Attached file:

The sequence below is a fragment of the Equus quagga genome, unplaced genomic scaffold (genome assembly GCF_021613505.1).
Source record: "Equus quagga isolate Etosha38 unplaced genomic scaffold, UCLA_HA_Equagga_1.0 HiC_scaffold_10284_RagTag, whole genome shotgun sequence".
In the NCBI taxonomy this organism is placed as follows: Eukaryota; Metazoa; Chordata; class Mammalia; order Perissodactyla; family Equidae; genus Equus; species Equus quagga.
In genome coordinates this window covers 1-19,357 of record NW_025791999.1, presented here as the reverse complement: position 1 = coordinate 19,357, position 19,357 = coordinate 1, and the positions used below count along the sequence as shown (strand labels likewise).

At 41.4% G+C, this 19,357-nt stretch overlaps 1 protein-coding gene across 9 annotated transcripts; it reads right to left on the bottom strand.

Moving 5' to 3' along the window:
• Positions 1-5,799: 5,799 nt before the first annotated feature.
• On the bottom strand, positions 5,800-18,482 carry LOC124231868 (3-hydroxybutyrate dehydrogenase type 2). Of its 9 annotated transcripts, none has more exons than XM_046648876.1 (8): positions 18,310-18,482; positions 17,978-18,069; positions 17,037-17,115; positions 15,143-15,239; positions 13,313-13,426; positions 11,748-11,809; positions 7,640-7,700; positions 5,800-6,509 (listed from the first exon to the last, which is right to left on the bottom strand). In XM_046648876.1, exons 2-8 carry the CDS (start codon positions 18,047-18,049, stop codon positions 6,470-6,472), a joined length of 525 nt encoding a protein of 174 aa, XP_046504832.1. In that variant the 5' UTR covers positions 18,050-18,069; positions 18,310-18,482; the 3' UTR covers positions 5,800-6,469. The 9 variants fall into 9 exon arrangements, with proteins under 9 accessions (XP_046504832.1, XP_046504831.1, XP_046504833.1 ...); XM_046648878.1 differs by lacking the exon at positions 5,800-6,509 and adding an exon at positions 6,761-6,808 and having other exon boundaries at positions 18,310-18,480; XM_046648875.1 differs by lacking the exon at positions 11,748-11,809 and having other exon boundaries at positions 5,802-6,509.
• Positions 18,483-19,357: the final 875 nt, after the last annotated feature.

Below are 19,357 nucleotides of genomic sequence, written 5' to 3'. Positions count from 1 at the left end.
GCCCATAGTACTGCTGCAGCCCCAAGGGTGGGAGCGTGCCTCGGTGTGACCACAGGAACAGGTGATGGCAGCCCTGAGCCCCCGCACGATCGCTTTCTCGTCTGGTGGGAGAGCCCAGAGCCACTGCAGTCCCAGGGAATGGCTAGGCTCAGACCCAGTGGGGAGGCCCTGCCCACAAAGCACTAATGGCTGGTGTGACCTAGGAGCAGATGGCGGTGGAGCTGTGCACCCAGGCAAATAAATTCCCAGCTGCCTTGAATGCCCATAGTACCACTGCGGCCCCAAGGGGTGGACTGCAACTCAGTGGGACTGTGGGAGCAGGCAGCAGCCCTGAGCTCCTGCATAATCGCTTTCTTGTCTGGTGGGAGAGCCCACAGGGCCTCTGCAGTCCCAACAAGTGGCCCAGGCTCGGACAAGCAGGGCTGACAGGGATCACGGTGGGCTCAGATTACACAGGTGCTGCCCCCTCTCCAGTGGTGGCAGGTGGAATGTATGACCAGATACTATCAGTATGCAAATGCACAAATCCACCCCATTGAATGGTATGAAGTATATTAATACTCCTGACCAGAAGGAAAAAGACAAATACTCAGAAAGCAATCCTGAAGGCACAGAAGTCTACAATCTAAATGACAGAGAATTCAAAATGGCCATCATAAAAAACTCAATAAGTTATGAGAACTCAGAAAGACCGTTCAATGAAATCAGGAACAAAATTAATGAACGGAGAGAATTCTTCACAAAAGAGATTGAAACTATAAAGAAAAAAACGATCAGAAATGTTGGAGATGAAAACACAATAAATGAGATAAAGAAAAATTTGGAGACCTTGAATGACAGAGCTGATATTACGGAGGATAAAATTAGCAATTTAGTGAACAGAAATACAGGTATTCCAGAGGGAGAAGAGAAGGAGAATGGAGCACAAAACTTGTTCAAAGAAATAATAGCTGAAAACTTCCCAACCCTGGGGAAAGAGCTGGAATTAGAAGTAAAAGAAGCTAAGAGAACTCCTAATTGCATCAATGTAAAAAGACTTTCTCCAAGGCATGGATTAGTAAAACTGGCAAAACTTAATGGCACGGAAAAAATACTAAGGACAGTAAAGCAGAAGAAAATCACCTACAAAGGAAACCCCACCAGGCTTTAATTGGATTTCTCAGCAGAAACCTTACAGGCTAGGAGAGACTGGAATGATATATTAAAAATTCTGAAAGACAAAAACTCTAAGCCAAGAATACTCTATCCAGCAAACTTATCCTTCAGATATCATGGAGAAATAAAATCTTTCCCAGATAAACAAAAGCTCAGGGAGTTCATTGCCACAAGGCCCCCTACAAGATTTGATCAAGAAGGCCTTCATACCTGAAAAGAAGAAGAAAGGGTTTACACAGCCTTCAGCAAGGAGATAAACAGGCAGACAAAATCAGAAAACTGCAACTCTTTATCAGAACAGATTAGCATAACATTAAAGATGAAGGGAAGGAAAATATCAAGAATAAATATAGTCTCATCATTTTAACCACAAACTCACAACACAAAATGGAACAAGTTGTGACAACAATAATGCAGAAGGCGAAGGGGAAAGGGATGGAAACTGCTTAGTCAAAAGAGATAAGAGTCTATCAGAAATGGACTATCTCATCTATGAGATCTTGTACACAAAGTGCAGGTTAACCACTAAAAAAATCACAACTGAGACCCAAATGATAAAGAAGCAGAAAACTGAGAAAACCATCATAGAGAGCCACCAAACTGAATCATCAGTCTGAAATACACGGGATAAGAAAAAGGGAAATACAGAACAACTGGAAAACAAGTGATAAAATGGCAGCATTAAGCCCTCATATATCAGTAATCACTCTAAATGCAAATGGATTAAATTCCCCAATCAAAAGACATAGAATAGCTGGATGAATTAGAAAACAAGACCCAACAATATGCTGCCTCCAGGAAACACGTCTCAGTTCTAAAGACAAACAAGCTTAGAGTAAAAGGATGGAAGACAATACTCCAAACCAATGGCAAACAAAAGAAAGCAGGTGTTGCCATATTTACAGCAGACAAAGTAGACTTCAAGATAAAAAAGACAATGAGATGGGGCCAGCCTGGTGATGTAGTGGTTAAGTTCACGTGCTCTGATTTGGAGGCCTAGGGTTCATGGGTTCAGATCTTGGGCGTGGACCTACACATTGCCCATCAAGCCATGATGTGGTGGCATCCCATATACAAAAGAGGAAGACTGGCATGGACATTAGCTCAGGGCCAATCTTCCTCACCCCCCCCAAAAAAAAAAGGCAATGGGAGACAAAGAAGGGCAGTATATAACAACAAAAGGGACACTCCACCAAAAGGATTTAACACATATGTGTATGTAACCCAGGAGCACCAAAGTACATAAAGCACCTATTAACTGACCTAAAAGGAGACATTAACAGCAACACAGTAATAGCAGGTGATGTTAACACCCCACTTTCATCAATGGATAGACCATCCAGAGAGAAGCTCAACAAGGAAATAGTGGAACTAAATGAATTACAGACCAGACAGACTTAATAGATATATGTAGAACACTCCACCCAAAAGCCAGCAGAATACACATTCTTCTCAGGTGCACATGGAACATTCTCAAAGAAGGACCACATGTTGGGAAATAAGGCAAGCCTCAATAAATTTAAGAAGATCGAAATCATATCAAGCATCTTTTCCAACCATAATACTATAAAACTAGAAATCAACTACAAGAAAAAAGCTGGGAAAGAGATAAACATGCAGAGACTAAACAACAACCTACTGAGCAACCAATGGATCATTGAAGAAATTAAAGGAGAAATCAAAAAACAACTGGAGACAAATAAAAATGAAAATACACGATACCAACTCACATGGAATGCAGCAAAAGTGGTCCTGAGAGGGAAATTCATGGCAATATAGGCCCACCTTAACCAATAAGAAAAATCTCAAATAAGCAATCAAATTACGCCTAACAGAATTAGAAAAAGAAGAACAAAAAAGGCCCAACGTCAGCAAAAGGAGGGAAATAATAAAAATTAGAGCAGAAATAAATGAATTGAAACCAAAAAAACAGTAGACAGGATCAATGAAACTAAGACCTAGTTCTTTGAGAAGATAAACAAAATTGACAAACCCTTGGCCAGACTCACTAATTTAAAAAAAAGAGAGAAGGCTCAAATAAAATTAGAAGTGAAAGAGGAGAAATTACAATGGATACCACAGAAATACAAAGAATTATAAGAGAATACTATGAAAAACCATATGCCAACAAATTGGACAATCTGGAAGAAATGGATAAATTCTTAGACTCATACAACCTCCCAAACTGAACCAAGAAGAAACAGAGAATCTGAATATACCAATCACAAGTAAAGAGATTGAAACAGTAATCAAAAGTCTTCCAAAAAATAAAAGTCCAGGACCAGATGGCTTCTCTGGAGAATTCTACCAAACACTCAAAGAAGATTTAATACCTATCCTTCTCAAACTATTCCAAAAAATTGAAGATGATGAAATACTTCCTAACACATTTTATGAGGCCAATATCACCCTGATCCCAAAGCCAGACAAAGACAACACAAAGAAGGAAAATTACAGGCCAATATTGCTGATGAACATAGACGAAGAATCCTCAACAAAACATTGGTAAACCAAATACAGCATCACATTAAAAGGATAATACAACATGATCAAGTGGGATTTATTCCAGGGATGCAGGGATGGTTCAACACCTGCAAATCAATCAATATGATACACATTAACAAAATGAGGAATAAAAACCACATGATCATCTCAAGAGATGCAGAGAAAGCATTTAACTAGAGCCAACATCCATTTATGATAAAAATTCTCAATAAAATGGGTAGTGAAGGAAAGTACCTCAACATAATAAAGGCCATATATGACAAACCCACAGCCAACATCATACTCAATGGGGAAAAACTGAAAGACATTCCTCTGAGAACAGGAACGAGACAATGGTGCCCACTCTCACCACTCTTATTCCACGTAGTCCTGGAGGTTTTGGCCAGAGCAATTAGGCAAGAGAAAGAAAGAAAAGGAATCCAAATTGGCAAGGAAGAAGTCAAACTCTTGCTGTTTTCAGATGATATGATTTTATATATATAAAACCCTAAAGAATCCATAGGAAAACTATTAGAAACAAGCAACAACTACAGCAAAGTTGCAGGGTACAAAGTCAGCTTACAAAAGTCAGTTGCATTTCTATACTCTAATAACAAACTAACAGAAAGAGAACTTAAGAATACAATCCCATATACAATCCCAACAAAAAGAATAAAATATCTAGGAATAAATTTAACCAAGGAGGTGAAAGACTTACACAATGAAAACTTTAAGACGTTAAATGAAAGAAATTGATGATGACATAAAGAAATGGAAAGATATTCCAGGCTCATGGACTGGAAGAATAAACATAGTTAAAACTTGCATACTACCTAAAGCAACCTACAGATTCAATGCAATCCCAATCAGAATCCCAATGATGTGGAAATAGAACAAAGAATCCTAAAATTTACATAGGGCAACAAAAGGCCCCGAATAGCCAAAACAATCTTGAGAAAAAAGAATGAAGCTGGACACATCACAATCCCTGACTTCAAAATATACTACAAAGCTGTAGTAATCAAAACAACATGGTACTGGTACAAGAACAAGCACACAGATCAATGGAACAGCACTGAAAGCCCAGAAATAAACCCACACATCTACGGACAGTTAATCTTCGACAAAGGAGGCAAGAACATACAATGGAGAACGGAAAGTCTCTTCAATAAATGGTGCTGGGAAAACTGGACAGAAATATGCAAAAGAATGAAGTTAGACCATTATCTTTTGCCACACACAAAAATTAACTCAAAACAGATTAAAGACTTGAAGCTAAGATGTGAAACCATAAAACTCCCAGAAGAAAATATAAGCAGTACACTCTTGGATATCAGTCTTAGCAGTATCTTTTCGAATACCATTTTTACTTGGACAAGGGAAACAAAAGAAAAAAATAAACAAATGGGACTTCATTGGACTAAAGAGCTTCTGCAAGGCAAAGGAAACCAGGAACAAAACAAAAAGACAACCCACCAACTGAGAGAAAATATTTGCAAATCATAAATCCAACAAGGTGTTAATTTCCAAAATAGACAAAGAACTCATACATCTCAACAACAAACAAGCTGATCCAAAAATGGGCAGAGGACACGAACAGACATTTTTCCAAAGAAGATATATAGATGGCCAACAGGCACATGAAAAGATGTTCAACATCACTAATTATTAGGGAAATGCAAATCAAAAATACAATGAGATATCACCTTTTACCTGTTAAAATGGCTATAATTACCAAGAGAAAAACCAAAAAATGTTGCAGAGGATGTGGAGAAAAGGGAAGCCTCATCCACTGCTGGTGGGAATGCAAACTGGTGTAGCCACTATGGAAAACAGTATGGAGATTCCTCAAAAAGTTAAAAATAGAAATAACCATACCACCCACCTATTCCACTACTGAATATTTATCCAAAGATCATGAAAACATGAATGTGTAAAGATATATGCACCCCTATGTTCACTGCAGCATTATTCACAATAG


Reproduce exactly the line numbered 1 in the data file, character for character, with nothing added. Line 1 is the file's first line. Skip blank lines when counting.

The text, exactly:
The sequence below is a fragment of the Equus quagga genome, unplaced genomic scaffold (genome assembly GCF_021613505.1).